skip to content



Something like this event, it may be small, just a drop in the ocean, but at the end of the day all those drops are going to make a difference

The Environment Networks at Cambridge Assessment and Cambridge University Press have recently set up a regular series of Zero Waste Pop-Up Markets to give their staff the opportunity to shop more sustainably.

Over 400 people attended the first event in October and vendors so far have included Lush, Prospects Trust, BeeBee Wraps, Full Circle and Cam Home & Garden. Products on offer range from fresh fruit and veg and refillable food staples, to zero-waste personal care items and refillable household cleaning products. Jess Haskell met with one of the project leads, Ellen Mackay from Cambridge Assessment, to find out a bit more about the events and to ask her advice for anyone looking to run something similar.

Hi Ellen, could you tell us a bit about yourself and why you started the Zero Waste Pop-Up Markets?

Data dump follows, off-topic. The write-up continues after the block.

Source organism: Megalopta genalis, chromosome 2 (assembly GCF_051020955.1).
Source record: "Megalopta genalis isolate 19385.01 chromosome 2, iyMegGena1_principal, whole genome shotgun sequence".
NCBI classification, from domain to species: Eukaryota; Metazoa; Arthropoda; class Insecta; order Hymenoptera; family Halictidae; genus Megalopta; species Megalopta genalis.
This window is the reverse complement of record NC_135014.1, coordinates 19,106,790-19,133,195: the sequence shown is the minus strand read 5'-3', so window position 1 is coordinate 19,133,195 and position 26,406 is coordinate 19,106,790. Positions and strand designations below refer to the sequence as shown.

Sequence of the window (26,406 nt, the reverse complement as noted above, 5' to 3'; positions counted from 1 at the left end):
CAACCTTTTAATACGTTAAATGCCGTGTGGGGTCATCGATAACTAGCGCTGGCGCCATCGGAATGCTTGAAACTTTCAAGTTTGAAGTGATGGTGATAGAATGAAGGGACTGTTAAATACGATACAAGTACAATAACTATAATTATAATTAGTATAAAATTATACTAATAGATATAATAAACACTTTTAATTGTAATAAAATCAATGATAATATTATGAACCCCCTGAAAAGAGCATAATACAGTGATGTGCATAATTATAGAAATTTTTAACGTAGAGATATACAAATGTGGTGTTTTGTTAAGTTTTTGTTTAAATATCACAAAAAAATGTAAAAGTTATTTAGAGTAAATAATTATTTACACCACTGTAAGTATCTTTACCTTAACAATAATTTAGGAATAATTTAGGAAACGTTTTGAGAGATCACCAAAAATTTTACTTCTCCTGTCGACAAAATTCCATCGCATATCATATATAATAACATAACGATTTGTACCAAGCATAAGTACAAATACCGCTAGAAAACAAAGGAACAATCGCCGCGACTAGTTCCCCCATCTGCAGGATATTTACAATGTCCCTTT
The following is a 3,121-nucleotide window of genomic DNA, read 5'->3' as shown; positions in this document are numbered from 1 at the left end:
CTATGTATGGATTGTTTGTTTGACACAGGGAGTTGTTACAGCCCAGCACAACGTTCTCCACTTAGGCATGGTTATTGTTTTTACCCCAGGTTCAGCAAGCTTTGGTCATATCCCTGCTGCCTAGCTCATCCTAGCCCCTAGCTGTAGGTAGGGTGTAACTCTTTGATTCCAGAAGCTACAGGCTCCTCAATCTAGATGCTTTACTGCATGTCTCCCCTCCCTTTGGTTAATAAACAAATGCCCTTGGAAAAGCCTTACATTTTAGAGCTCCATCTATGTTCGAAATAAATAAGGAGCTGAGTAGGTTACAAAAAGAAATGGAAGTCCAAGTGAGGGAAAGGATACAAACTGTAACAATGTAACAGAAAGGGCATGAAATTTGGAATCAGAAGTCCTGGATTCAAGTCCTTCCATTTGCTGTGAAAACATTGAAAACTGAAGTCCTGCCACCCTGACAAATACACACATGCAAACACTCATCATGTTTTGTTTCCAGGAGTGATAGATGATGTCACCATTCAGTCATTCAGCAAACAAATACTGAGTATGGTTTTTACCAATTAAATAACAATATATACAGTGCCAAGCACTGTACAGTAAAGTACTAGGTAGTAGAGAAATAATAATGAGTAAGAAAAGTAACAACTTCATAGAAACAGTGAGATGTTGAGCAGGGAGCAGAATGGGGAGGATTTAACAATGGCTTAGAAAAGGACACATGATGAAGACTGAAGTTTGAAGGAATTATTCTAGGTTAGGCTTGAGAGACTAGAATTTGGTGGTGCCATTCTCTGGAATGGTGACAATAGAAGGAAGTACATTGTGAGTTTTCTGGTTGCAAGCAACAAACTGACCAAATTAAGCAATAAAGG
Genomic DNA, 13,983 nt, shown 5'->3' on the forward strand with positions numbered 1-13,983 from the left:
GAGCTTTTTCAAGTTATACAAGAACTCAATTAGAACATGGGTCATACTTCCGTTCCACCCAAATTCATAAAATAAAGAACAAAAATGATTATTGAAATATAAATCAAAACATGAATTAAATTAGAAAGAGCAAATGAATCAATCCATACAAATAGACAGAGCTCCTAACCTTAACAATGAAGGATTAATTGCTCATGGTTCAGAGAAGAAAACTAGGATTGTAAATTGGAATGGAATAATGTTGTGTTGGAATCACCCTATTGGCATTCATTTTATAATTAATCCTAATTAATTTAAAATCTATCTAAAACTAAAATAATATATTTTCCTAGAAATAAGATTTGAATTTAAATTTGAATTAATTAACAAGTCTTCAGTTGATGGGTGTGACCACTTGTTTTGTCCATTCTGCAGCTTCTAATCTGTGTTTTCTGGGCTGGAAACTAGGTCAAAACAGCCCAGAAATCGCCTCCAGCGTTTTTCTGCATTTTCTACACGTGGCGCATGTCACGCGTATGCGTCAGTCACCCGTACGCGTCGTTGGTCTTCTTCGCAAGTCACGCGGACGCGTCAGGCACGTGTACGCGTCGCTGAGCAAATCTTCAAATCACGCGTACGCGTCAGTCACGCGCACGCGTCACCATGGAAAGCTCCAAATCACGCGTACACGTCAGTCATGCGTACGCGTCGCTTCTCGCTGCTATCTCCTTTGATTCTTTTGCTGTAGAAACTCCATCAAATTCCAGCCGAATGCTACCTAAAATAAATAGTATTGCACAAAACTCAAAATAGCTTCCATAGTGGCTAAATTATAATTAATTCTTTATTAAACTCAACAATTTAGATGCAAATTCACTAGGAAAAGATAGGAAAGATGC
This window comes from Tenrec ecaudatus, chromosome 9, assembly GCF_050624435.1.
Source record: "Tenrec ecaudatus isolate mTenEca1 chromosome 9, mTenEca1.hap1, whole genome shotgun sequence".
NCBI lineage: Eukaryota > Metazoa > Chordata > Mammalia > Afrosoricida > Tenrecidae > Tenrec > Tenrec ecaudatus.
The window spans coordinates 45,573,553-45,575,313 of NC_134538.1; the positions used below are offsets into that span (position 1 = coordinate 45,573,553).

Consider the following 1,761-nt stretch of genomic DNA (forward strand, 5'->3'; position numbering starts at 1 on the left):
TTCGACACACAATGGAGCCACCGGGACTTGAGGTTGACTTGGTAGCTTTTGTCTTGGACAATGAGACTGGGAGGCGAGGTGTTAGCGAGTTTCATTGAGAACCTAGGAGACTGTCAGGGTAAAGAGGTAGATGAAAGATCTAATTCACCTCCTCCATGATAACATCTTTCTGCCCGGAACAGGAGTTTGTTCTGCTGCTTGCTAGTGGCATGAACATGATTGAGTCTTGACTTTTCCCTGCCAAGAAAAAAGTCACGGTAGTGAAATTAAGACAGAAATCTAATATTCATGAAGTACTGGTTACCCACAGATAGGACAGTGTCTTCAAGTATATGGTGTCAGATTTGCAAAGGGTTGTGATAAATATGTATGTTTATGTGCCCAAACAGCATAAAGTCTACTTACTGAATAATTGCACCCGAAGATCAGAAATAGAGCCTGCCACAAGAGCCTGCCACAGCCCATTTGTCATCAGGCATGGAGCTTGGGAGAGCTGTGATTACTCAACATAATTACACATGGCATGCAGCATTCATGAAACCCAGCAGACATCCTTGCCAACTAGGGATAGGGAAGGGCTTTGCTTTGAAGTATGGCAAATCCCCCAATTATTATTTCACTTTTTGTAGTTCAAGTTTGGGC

Sure! So my family and I are pretty green - the local grocer saves his leftover cabbage leaves for our chickens and we’ve been using refillable eco-friendly detergent for so long that all the labels have worn off. We also have an allotment and enjoy making our own wine and foraging. It wasn’t until I watched the BBC’s War On Plastic programme however, that my desire to tackle the plastic problem really took off. The programme made me drastically re-evaluate the things you just buy on autopilot. We were reducing, reusing and recycling as a household but we needed to shift the balance from recycling to reuse and reduce. I started researching how we could replace some of our single-use plastic, things like shampoo and conditioner bottles, and suddenly realised how many places there are in Cambridge to help you buy sustainably if you know where to look. Many of my colleagues don’t live locally to Cambridge though, so it seemed like a good idea to bring these vendors to a site with over 3,000 staff.